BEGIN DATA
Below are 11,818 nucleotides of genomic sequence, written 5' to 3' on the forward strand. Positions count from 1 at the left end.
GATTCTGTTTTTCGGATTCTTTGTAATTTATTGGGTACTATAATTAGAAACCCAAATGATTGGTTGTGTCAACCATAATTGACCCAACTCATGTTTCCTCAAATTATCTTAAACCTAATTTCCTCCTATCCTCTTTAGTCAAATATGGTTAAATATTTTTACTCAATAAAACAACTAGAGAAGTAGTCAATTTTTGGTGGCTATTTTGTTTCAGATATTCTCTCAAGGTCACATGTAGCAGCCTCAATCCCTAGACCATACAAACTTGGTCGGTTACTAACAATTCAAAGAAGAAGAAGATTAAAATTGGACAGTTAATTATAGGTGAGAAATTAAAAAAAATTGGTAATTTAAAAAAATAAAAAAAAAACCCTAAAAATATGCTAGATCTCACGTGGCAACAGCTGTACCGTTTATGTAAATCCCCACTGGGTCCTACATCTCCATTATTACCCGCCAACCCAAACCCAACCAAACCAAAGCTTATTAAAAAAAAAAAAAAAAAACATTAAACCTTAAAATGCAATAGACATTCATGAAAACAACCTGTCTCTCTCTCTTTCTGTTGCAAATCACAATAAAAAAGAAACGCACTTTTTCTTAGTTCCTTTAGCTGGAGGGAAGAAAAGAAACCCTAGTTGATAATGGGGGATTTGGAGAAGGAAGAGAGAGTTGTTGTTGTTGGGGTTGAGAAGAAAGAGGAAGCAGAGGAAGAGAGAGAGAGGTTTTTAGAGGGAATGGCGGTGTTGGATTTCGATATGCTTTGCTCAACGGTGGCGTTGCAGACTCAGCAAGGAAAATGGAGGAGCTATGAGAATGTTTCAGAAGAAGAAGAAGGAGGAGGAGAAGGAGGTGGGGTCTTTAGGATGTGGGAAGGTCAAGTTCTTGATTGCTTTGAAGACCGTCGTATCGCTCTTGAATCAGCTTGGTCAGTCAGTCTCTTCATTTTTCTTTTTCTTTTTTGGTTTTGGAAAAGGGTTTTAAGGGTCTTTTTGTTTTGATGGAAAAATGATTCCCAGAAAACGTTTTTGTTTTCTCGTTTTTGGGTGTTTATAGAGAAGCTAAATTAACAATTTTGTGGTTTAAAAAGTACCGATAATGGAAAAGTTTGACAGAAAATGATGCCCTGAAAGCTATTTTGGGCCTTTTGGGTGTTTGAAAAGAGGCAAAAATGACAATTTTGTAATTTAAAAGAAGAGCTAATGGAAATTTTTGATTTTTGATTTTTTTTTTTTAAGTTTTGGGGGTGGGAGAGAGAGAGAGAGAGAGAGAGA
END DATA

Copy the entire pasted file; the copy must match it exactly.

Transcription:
Below are 11,818 nucleotides of genomic sequence, written 5' to 3' on the forward strand. Positions count from 1 at the left end.
GATTCTGTTTTTCGGATTCTTTGTAATTTATTGGGTACTATAATTAGAAACCCAAATGATTGGTTGTGTCAACCATAATTGACCCAACTCATGTTTCCTCAAATTATCTTAAACCTAATTTCCTCCTATCCTCTTTAGTCAAATATGGTTAAATATTTTTACTCAATAAAACAACTAGAGAAGTAGTCAATTTTTGGTGGCTATTTTGTTTCAGATATTCTCTCAAGGTCACATGTAGCAGCCTCAATCCCTAGACCATACAAACTTGGTCGGTTACTAACAATTCAAAGAAGAAGAAGATTAAAATTGGACAGTTAATTATAGGTGAGAAATTAAAAAAAATTGGTAATTTAAAAAAATAAAAAAAAAACCCTAAAAATATGCTAGATCTCACGTGGCAACAGCTGTACCGTTTATGTAAATCCCCACTGGGTCCTACATCTCCATTATTACCCGCCAACCCAAACCCAACCAAACCAAAGCTTATTAAAAAAAAAAAAAAAAAACATTAAACCTTAAAATGCAATAGACATTCATGAAAACAACCTGTCTCTCTCTCTTTCTGTTGCAAATCACAATAAAAAAGAAACGCACTTTTTCTTAGTTCCTTTAGCTGGAGGGAAGAAAAGAAACCCTAGTTGATAATGGGGGATTTGGAGAAGGAAGAGAGAGTTGTTGTTGTTGGGGTTGAGAAGAAAGAGGAAGCAGAGGAAGAGAGAGAGAGGTTTTTAGAGGGAATGGCGGTGTTGGATTTCGATATGCTTTGCTCAACGGTGGCGTTGCAGACTCAGCAAGGAAAATGGAGGAGCTATGAGAATGTTTCAGAAGAAGAAGAAGGAGGAGGAGAAGGAGGTGGGGTCTTTAGGATGTGGGAAGGTCAAGTTCTTGATTGCTTTGAAGACCGTCGTATCGCTCTTGAATCAGCTTGGTCAGTCAGTCTCTTCATTTTTCTTTTTCTTTTTTGGTTTTGGAAAAGGGTTTTAAGGGTCTTTTTGTTTTGATGGAAAAATGATTCCCAGAAAACGTTTTTGTTTTCTCGTTTTTGGGTGTTTATAGAGAAGCTAAATTAACAATTTTGTGGTTTAAAAAGTACCGATAATGGAAAAGTTTGACAGAAAATGATGCCCTGAAAGCTATTTTGGGCCTTTTGGGTGTTTGAAAAGAGGCAAAAATGACAATTTTGTAATTTAAAAGAAGAGCTAATGGAAATTTTTGATTTTTGATTTTTTTTTTTTAAGTTTTGGGGGTGGGAGAGAGAGAGAGAGAGAGAGAGA